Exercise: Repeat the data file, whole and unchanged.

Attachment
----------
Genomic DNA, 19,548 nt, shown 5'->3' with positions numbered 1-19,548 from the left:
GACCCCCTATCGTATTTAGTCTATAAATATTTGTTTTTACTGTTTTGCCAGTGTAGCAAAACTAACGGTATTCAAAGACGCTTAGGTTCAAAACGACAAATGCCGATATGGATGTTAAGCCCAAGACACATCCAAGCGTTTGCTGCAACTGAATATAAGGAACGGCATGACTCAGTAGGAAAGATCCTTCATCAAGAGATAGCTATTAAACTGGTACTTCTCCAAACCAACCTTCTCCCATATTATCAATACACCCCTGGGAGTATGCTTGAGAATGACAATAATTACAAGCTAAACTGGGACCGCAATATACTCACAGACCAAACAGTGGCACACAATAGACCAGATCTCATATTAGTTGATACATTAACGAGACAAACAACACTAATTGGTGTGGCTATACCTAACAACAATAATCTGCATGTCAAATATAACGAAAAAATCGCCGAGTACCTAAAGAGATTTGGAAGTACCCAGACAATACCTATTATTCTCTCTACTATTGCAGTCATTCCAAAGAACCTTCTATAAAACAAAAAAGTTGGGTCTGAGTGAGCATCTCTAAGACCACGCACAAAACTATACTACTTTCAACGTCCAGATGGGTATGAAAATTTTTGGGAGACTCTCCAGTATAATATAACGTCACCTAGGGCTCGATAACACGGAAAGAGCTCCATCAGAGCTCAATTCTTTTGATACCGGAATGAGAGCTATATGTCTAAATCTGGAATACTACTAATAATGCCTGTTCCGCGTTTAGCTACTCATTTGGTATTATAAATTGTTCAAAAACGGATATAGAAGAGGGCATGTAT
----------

Genomic DNA, 19,548 nt, shown 5'->3' with positions numbered 1-19,548 from the left:
GACCCCCTATCGTATTTAGTCTATAAATATTTGTTTTTACTGTTTTGCCAGTGTAGCAAAACTAACGGTATTCAAAGACGCTTAGGTTCAAAACGACAAATGCCGATATGGATGTTAAGCCCAAGACACATCCAAGCGTTTGCTGCAACTGAATATAAGGAACGGCATGACTCAGTAGGAAAGATCCTTCATCAAGAGATAGCTATTAAACTGGTACTTCTCCAAACCAACCTTCTCCCATATTATCAATACACCCCTGGGAGTATGCTTGAGAATGACAATAATTACAAGCTAAACTGGGACCGCAATATACTCACAGACCAAACAGTGGCACACAATAGACCAGATCTCATATTAGTTGATACATTAACGAGACAAACAACACTAATTGGTGTGGCTATACCTAACAACAATAATCTGCATGTCAAATATAACGAAAAAATCGCCGAGTACCTAAAGAGATTTGGAAGTACCCAGACAATACCTATTATTCTCTCTACTATTGCAGTCATTCCAAAGAACCTTCTATAAAACAAAAAAGTTGGGTCTGAGTGAGCATCTCTAAGACCACGCACAAAACTATACTACTTTCAACGTCCAGATGGGTATGAAAATTTTTGGGAGACTCTCCAGTATAATATAACGTCACCTAGGGCTCGATAACACGGAAAGAGCTCCATCAGAGCTCAATTCTTTTGATACCGGAATGAGAGCTATATGTCTAAATCTGGAATACTACTAATAATGCCTGTTCCGCGTTTAGCTACTCATTTGGTATTATAAATTGTTCAAAAACGGATATAGAAGAGGGCATGTAT